RenewableUK has published a series of key policy recommendations in a new report to help the Government achieve its target of 10 GW of low carbon hydrogen by 2030, including at least five gigawatts (GW) from green hydrogen production. The aim is to boost the UK’s energy security by replacing expensive imported gas with a clean home-grown energy source, and open up the possibility of making the most of the vast quantities of electricity generated from renewables.
Green hydrogen can be produced in electrolysers which split water into hydrogen and oxygen using electricity generated by wind and other renewables. It can play a major role in keeping the grid balanced at all times, offering vital flexibility to clean energy systems. In the longer term, green hydrogen can be stored underground in vast quantities to help manage fluctuations in energy demand on a seasonal basis, instead of using fossil fuels. It can be used as a replacement for fossil fuels in heavy-duty transport, and in a wide variety of other sectors, such as aviation, shipping, and energy-intensive industries.
The new report, entitled “Green Hydrogen: Optimising Net Zero”, shows that a UK-wide green hydrogen economy has the potential to create thousands of highly-skilled jobs throughout the country, as well as provide the opportunity to become an exporter of green hydrogen, especially to mainland Europe. ITM Power, for example, has already established the world’s first electrolyser gigafactory in Sheffield and has sold electrolysers to the world’s largest hydrogen plant in Germany.
The policy recommendations for Government include setting out a detailed roadmap showing how five GW of green hydrogen capacity can be secured by 2030, including a supportive planning regime that would enable electrolysers to be built alongside wind farms. RenewableUK is also urging Ministers to exempt electrolysers from some charges for access to the grid.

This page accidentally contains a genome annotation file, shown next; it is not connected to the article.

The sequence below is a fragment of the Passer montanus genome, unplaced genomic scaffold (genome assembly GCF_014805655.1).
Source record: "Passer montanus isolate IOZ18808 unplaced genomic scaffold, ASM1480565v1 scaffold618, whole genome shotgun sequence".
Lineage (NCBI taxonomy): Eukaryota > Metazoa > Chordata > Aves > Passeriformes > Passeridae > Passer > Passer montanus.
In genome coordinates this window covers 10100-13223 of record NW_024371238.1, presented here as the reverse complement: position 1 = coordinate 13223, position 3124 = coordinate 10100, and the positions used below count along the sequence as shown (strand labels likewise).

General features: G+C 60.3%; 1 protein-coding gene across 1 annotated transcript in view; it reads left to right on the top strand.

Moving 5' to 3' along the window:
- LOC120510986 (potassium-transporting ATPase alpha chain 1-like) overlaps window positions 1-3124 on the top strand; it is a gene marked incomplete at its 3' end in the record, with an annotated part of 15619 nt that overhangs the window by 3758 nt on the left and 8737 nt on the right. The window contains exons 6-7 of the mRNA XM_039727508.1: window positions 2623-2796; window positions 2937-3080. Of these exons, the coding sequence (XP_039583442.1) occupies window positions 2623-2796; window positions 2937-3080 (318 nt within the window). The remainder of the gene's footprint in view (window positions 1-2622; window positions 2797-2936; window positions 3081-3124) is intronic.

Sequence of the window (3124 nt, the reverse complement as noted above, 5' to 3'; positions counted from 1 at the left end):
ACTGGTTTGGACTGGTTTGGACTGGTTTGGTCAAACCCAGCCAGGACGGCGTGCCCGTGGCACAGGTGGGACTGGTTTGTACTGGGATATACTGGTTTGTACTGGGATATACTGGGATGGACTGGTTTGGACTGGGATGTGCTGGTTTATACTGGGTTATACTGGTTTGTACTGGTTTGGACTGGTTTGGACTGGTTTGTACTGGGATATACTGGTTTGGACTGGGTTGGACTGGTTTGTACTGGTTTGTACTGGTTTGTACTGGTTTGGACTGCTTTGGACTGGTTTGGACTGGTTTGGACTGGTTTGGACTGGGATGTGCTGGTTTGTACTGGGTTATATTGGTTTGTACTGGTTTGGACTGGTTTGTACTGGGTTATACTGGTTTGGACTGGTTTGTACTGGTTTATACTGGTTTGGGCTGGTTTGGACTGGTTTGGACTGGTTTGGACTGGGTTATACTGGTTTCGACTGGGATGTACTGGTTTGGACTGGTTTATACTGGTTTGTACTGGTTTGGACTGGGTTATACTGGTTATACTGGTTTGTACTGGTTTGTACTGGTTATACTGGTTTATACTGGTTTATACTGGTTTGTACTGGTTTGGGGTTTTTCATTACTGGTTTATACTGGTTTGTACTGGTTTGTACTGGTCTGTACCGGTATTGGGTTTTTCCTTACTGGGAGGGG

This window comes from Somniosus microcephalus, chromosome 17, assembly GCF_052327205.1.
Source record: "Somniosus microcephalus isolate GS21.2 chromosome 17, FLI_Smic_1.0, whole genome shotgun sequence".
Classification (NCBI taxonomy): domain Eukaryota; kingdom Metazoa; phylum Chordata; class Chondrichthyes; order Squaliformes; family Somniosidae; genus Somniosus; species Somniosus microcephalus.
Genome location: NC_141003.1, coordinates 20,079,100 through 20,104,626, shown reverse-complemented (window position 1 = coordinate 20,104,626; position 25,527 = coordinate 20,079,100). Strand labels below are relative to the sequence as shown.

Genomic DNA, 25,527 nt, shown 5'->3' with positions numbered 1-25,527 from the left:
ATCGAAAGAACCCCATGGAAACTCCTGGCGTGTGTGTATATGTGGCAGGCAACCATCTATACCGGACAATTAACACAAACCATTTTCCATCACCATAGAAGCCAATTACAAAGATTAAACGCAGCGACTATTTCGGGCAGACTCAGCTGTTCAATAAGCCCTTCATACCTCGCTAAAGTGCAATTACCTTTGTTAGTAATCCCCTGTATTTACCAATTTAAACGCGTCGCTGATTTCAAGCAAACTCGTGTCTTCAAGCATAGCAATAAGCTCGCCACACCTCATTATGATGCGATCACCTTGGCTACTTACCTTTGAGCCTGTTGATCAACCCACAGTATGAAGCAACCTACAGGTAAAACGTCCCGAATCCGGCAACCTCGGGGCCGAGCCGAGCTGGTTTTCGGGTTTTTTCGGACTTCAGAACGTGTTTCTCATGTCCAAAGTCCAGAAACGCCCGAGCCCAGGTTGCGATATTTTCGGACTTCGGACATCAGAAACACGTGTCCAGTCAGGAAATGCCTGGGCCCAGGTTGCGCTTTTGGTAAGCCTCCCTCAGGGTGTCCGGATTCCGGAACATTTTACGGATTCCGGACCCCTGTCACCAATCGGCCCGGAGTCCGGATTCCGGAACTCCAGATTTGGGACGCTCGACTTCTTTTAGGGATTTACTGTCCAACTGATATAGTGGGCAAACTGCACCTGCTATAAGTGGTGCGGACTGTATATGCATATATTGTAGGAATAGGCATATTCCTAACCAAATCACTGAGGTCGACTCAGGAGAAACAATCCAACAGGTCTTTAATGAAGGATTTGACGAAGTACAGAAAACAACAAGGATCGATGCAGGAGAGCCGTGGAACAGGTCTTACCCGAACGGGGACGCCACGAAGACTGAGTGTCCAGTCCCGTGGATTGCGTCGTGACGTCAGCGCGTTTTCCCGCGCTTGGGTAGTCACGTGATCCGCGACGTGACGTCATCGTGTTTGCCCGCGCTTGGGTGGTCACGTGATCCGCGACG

The report also includes calls for the introduction of a standard that specifically promotes green hydrogen as a zero-carbon fuel, making it clear that other types of low-carbon hydrogen do not have this pedigree. BEIS are being urged to ensure that all types of green hydrogen projects, big or small, can receive support under the Hydrogen Business Model, which is similar to Contracts for Difference for other renewables.
Barriers in the planning system also need to be addressed, by introducing more funding and clearer and simpler rules nationwide which will allow for the construction large green hydrogen projects faster. The same applies to the regulatory system, which does not yet take account of the overriding need to reach net-zero as fast as possible.
The report was written by RenewableUK’s emerging technologies policy analyst, Laurie Heyworth, who said: “If ever there was a time to step up our efforts to replace expensive gas with a clean, flexible fuel which fulfills the same role but uses cheap renewables instead, it’s right now. This report explains how we can start to switch from an over-priced fossil fuel from abroad to a new home-grown zero-carbon source of power by building at least 5GW of green hydrogen capacity by 2030.
“Expanding our capacity to produce green hydrogen will enable us to make full use of the enormous amounts of clean power we’re producing from renewables. This could help consumers as well as boost the UK’s energy security, because making hydrogen using renewables is set to become cheaper than using fossil fuels which are prone to volatility and global price shocks. This will allow us to take huge strides forward on decarbonisation and move closer towards energy independence over the course of this decade”.